Laura Jackson Arnold


Sister of General Thomas 'Stonewall' Jackson

Laura Jackson Arnold and her famous older brother were very close until the Civil War intruded in their lives. Laura was a staunch and unapoligetic supporter of the Union, while her brother became one of the most beloved generals in the Confederate Army. Their relationship was destroyed by the war, and they never saw [Read More ...]

Mary Dabney


Civil War Nurse in Mississippi

Of all the families in Raymond, Mississippi, during the Civil War, one of the most affected was that of Augustine and Elizabeth Dabney. Augustine was a probate judge and worked hard to support his family of ten children. His wife and daughters helped to nurse the wounded soldiers following the Battle of Raymond on May [Read More ...]

French Mary Tepe


Civil War Vivandiere and Nurse

French Mary Tepe, a Civil War Vivandiere, was a French immigrant who married the Philadelphia tailor, Bernardo Tepe. Vivandieres were a combination nurse, cook, seamstress, and laundress who travelled with the Zouaves. They usually adopted the style of clothing of her regiment, but with men's pants under a knee-length skirt, and carried a cask that [Read More ...]

Ellen Mitchell


Civil War Nurse

This lady, better known as Nellie Mitchell, was at the opening of the war a resident of Montrose, Pennsylvania, where she was surrounded by friends, had a pleasant home, was amiable, highly educated and accomplished. Her family was one that was often named as "our first families."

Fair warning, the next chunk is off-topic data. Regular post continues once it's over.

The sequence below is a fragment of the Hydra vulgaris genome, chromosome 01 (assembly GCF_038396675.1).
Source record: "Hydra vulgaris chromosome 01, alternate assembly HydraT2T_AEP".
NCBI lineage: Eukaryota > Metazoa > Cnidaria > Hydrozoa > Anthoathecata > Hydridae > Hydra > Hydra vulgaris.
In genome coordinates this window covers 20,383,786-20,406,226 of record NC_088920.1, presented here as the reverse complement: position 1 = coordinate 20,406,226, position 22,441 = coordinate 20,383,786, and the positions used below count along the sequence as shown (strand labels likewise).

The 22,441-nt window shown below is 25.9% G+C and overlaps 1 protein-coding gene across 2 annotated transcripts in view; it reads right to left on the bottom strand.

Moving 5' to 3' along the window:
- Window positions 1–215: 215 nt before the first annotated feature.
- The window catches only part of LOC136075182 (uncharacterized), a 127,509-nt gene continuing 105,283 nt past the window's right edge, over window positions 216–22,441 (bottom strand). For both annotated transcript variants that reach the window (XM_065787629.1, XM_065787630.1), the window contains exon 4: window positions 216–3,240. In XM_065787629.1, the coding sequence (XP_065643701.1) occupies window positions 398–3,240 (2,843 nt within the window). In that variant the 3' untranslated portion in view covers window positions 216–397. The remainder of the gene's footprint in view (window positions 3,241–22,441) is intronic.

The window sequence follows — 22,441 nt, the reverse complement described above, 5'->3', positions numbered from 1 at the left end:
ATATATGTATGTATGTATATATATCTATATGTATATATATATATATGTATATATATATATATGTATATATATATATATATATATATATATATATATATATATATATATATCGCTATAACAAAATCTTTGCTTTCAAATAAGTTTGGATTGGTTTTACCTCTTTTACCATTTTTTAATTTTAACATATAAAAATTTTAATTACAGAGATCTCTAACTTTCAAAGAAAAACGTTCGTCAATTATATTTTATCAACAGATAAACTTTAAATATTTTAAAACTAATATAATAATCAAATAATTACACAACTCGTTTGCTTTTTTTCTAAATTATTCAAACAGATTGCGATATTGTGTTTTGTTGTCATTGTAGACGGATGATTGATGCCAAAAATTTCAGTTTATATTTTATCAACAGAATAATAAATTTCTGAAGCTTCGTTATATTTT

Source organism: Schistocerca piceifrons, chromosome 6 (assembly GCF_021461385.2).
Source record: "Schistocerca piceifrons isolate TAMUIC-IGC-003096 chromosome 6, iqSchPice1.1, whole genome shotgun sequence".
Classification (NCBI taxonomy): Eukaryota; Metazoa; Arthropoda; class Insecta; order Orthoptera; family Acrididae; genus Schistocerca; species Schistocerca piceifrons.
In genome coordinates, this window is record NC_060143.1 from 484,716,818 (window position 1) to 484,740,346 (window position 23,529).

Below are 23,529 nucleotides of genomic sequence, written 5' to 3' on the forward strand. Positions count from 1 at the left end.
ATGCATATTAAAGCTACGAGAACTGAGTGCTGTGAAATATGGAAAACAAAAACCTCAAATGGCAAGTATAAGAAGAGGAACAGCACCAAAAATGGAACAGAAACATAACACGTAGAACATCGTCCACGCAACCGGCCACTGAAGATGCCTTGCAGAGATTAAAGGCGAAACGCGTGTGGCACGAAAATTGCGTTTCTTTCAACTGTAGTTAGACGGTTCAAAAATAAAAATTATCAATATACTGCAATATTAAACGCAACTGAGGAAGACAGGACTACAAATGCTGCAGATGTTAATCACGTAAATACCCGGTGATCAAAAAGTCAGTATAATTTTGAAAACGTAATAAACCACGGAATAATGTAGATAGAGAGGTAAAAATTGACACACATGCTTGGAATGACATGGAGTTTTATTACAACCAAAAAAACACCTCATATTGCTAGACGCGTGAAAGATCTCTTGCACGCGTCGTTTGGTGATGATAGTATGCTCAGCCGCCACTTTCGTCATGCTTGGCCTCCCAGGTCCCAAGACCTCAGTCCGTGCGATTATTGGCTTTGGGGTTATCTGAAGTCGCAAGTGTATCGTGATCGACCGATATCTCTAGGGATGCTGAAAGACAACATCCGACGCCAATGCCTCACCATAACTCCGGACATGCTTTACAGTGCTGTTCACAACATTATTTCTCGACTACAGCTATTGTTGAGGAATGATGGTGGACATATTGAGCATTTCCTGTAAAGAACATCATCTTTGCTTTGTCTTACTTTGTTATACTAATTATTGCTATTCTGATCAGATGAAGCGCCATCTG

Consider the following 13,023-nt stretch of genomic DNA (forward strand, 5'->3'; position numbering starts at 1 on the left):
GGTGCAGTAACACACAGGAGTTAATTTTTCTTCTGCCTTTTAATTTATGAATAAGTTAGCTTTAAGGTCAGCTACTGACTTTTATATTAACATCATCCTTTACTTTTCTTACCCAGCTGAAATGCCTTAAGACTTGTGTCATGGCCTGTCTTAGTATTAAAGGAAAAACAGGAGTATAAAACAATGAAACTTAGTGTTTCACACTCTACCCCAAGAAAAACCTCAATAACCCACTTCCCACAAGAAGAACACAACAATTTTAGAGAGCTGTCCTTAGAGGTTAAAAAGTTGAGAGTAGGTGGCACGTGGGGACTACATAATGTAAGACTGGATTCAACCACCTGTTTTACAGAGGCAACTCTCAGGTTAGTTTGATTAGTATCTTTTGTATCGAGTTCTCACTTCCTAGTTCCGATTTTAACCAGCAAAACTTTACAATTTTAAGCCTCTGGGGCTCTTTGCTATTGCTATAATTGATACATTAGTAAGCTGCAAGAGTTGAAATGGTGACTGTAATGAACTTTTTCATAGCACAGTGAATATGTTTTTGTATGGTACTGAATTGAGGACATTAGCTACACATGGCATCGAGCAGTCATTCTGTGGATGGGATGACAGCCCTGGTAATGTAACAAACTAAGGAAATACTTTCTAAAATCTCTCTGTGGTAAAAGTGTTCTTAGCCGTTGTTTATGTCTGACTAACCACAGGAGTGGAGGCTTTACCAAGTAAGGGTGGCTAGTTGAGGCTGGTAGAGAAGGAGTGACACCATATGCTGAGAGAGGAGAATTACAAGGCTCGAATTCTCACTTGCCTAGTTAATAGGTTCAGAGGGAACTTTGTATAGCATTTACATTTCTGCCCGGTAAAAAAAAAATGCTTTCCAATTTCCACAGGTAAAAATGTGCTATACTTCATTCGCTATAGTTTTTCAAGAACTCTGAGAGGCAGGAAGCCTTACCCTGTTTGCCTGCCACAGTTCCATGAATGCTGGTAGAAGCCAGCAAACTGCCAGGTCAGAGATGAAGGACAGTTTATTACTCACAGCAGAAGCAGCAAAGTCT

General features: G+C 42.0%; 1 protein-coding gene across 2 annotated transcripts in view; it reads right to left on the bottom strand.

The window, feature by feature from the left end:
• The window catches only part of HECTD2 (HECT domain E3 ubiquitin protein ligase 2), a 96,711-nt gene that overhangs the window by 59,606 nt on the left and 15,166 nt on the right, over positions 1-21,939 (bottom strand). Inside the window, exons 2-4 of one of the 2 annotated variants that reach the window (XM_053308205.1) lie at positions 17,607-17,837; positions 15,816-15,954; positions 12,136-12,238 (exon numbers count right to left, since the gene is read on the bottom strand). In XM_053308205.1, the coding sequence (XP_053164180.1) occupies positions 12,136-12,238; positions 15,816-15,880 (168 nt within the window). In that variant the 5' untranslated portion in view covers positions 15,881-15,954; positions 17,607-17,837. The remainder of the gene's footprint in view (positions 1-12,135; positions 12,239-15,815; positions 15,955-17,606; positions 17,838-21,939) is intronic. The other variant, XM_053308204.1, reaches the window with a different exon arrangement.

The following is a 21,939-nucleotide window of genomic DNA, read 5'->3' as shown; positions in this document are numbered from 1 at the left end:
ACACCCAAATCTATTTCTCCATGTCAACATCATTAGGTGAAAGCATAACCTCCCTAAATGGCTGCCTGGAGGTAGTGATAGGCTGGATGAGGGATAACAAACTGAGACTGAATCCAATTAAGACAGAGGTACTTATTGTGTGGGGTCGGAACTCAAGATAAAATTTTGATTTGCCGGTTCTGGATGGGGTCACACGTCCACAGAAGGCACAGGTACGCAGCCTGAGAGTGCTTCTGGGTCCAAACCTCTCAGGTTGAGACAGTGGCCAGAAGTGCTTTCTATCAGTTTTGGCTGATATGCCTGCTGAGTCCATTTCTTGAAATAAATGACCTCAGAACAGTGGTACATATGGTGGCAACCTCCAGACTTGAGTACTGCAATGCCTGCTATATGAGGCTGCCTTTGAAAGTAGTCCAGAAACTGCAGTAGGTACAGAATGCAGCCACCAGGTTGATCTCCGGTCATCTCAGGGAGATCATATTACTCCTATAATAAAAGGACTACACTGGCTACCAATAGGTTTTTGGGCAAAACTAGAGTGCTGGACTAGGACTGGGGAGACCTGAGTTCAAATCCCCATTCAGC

Image: The Dying Soldier

Miss Mitchell left her home in [Read More ...]

Dorothea Dix


Founder of the First Mental Asylums in the U.S.

Dorothea Dix was one of the most influential women of the nineteenth century. A noted social reformer, she also became the Union's Superintendent of Nurses during the Civil War. The soft-spoken yet autocratic crusader spent more than 20 years working for improved treatment of mentally ill patients and for better prison [Read More ...]

Isabella Fogg


Civil War Nurse from Maine

In the spring of 1861, when men were called to join the Union army and fight for their country, Isabella Fogg of Calais, Maine felt that she was called also. She felt compelled to leave the quiet and seclusion of her home, and do all that a woman could do to sustain the hands and [Read More ...]